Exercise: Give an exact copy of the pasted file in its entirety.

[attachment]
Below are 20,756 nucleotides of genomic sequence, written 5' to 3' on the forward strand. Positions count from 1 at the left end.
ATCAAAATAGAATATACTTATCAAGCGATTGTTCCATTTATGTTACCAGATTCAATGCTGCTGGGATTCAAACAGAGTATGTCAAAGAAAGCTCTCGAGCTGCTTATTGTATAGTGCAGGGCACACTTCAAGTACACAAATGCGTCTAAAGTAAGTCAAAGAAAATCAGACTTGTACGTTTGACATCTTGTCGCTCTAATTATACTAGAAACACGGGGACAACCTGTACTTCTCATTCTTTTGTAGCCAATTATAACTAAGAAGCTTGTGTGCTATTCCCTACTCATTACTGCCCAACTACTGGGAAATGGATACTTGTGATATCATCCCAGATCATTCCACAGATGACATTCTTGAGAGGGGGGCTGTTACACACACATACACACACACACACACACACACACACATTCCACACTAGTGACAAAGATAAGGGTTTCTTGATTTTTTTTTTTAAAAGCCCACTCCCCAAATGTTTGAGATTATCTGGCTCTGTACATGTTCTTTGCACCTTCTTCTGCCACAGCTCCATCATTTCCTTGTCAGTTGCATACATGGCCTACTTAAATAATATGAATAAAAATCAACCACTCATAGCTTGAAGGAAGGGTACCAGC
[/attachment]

Below are 20,756 nucleotides of genomic sequence, written 5' to 3' on the forward strand. Positions count from 1 at the left end.
ATCAAAATAGAATATACTTATCAAGCGATTGTTCCATTTATGTTACCAGATTCAATGCTGCTGGGATTCAAACAGAGTATGTCAAAGAAAGCTCTCGAGCTGCTTATTGTATAGTGCAGGGCACACTTCAAGTACACAAATGCGTCTAAAGTAAGTCAAAGAAAATCAGACTTGTACGTTTGACATCTTGTCGCTCTAATTATACTAGAAACACGGGGACAACCTGTACTTCTCATTCTTTTGTAGCCAATTATAACTAAGAAGCTTGTGTGCTATTCCCTACTCATTACTGCCCAACTACTGGGAAATGGATACTTGTGATATCATCCCAGATCATTCCACAGATGACATTCTTGAGAGGGGGGCTGTTACACACACATACACACACACACACACACACACACACATTCCACACTAGTGACAAAGATAAGGGTTTCTTGATTTTTTTTTTTAAAAGCCCACTCCCCAAATGTTTGAGATTATCTGGCTCTGTACATGTTCTTTGCACCTTCTTCTGCCACAGCTCCATCATTTCCTTGTCAGTTGCATACATGGCCTACTTAAATAATATGAATAAAAATCAACCACTCATAGCTTGAAGGAAGGGTACCAGC